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Older Adults Need Protection from Coronavirus

rear view of senior asian woman sitting in wheel chair in nusing home or hospital ward  in front of window
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When it comes to ensuring that our parents are receiving the care they need—and deserve—especially during the coronavirus pandemic, Karen Ouren has learned a thing or two about how to be an effective advocate.

“You have to be both a fighter and a peacemaker,” says Karen, a 65-year-old AARP member who spends her summers in Minnesota and her winters in Arizona. She ought to know as she’s been playing both roles since mid-March, when the Arizona assisted-living facility where her mother lives went into lockdown.

Karen’s mom and dad (names withheld upon Karen’s request) moved into the facility five-plus years ago, after it became clear that Karen’s mom could no longer provide the care her father needed. Shortly after, Karen’s father died. Thankfully, Karen’s mother remained healthy.

In January, however, she developed a urinary tract infection and sores on her legs that were due to a reaction to Prednisone, made worse by poor blood flow in her veins. She was sent to the hospital. When she was discharged a week later, she could no longer walk on her own. Instead, she needed a wheelchair.

But by late February, things were looking up. Thanks to therapy, Karen’s mother was starting to walk again.

Then the coronavirus hit, and on March 15, the facility went on lockdown.

Things haven’t been the same since. For one thing, Karen hasn’t been able to visit her mother. While that would be a hardship anytime, it’s particularly so now when staff are so busy that many aspects of care are being overlooked.

“My mom is the last person on her floor to get fed every day, and the food is always cold by the time it gets to her,” says Karen. What’s more, Karen’s mother tested positive for COVID-19, which made some of the staff reluctant to enter her room. As a result, it’s not as clean as it should be.

In fact, Karen’s mother went two months without a shower and or without having her room cleaned. “Management was worried that the aides would get sick,” says Karen. “Things are better now, but not as good as they once were, in part because new surges of the coronavirus in Arizona have created added stress and safety concerns for patients and their families, as well as staff.”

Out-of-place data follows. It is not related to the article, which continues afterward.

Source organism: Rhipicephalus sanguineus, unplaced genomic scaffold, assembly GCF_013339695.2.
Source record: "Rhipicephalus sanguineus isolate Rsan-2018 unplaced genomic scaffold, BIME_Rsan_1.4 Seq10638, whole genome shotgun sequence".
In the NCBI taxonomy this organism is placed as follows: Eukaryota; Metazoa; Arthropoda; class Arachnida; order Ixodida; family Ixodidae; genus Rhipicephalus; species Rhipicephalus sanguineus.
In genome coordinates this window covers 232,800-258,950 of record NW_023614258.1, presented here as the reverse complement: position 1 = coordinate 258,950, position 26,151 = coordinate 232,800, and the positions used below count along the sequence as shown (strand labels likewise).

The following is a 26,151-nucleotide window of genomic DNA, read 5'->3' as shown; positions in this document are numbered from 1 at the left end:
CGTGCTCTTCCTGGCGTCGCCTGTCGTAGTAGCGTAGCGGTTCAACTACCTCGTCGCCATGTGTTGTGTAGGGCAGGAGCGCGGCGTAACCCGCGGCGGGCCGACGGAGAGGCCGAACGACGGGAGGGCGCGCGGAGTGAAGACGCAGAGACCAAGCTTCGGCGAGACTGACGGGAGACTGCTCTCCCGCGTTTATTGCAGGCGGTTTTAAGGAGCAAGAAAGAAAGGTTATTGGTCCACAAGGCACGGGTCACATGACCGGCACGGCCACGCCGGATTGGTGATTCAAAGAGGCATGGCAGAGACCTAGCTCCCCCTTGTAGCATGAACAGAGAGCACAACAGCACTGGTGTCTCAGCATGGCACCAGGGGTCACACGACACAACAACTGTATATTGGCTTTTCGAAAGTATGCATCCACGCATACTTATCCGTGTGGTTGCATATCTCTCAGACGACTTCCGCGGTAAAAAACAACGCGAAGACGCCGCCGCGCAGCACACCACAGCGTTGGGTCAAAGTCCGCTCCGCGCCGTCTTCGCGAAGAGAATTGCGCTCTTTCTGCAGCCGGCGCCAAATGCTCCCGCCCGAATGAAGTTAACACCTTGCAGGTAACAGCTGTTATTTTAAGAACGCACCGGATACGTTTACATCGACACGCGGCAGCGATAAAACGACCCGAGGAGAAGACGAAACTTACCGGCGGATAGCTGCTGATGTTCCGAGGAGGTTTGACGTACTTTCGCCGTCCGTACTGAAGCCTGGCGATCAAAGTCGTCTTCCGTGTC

According to Karen, while the staff are doing their best, including the head nurses who are working 10-hour shifts, resident needs still aren’t being met. Meals are still cold when they’re delivered to Karen’s mom, and Karen has to supply all of her mom’s paper products, including toilet paper.

“My mom’s dignity and pride has been stripped away by the virus,” says Karen. “It’s so frustrating. It’s also scary, especially because we aren’t able to visit. I worry constantly, but there is only so much I can do from afar.”

Karen isn’t the only one worried about how older adults in care facilities are being treated. AARP is as well. Over 44 percent of all deaths nationwide related to COVID-19 have occurred in nursing homes and long-term care facilities, despite the fact that nursing-home residents make up less than one percent of the population.

Nationwide, more than 50,000 nursing-home residents have succumbed to COVID-19, according to the Kaiser Family Foundation.

“Congress must take immediate action to protect the lives of seniors,” says Erin Parrish, AARP Minnesota’s associate state director of advocacy and outreach. “That’s why we’re advocating for more transparency around coronavirus cases and deaths in nursing homes, as well as for more testing and personal protective equipment.”

AARP’s plan for helping to stem the continued loss of life and improve conditions in the nation’s long-term care facilities features these five points for Congressional action:

  • Require testing of nursing-home staff and residents and provide them with adequate personal protective equipment (PPE).
  • Provide transparency when it comes to information about COVID-19 cases, the transfer and discharge of residents, and how federal relief funds are used, to make sure the money pays for testing, PPE, staffing, virtual visitation and other items that directly relate to patient care and well-being.
  • Require facilities to provide and facilitate virtual visitation for residents and their loved ones.
  • Ensure adequate staffing levels in facilities and allow long-term care ombudsmen access so they can advocate for residents.
  • Reject proposals for COVID-19-related blanket immunity for nursing homes and other long-term care facilities

“The people who are caring for my mother are good people,” says Karen, “but they’ve been given an impossible task.”

With the help of AARP and its commitment to protecting assisted-living and other care facilities from the coronavirus, that task will become easier. So will access to better testing, protective gear, virtual visitation and more.

But we need your help.

To protect residents and staff of nursing homes and long-term care facilities, stem the loss of life and keep families connected, tell Congress to support the five-point plan now. Doing so will help save lives—and put an end to this national tragedy.

Bev Bachel is a Twin Cities freelance writer and the author of What Do You Really Want? How to Set a Goal and Go for It! She is a member of the AARP Minnesota Executive Council and a booster of AARP Minnesota’s 50 Over 50, an annual list that honors 50 Minnesotans over the age of 50 who are doing amazing things.

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